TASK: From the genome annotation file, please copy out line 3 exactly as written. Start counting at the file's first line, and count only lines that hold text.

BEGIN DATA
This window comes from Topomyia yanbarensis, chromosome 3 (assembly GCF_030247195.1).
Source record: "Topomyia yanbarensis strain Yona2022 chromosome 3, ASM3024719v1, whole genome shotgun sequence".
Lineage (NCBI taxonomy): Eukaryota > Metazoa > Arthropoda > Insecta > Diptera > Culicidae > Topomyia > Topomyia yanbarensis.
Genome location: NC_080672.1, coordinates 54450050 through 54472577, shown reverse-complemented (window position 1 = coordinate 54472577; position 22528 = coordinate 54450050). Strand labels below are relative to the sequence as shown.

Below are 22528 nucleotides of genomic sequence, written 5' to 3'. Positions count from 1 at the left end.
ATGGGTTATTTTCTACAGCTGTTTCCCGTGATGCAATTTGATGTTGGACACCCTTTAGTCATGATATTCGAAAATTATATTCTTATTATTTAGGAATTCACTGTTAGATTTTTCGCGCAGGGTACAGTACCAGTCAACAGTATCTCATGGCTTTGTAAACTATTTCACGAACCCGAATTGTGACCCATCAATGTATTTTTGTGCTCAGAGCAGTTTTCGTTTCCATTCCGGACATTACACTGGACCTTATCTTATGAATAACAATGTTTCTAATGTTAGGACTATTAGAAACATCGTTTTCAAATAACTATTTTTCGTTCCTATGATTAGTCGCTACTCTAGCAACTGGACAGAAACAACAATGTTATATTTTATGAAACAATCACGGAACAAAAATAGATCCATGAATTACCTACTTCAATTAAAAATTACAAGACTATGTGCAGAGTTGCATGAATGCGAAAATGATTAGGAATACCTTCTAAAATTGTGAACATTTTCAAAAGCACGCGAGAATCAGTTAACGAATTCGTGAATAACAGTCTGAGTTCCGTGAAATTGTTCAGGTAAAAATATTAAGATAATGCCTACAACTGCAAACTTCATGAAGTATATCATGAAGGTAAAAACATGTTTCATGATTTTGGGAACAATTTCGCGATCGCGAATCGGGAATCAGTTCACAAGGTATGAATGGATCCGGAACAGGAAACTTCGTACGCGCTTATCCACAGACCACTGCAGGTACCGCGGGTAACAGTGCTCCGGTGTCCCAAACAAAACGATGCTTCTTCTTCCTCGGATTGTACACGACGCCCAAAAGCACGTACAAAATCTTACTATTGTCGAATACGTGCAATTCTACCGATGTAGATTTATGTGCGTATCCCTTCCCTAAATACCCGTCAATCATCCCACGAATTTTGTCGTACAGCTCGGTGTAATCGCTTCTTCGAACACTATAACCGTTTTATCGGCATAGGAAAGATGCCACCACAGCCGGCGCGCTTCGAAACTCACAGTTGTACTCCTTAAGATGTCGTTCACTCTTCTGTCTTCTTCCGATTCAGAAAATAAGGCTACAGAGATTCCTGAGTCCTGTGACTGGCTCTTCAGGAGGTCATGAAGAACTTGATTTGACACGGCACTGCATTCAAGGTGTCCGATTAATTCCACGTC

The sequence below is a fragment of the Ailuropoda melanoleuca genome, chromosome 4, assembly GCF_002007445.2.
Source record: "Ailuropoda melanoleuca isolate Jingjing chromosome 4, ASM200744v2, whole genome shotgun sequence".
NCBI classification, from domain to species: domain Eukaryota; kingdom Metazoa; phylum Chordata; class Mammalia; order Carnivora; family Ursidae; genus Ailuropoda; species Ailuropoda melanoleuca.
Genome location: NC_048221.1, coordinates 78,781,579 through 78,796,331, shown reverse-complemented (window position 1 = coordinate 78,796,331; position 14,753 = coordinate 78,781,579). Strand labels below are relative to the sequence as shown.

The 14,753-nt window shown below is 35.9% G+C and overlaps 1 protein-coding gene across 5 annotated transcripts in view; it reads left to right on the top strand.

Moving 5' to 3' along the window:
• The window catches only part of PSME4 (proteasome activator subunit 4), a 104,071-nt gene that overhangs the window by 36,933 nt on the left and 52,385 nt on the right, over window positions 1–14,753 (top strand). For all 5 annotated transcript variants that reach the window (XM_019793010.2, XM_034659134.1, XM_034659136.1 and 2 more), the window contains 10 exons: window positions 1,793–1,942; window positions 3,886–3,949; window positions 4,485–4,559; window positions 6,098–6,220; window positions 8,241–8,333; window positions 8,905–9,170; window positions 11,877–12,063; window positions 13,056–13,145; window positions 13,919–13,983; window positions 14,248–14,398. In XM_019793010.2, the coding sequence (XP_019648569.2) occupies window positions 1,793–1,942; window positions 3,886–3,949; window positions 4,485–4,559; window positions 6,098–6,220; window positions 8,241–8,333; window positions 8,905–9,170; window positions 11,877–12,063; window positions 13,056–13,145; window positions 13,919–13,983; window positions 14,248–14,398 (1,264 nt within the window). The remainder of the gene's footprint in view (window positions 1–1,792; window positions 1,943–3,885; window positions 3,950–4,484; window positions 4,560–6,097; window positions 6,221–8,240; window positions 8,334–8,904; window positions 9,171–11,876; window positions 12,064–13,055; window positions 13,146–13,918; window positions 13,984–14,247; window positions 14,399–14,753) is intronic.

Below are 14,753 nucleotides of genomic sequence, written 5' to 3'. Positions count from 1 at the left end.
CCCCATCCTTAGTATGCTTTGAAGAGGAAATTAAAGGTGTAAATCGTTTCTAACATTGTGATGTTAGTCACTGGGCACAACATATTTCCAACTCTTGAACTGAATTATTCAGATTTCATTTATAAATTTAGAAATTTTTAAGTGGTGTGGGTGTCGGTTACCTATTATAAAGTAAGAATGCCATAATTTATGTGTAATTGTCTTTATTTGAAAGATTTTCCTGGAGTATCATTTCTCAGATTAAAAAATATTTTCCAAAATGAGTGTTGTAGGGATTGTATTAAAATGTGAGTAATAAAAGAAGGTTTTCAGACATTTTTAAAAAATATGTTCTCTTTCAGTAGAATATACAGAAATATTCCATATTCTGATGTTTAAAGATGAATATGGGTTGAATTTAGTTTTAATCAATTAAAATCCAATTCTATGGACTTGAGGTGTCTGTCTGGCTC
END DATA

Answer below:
Lineage (NCBI taxonomy): Eukaryota > Metazoa > Arthropoda > Insecta > Diptera > Culicidae > Topomyia > Topomyia yanbarensis.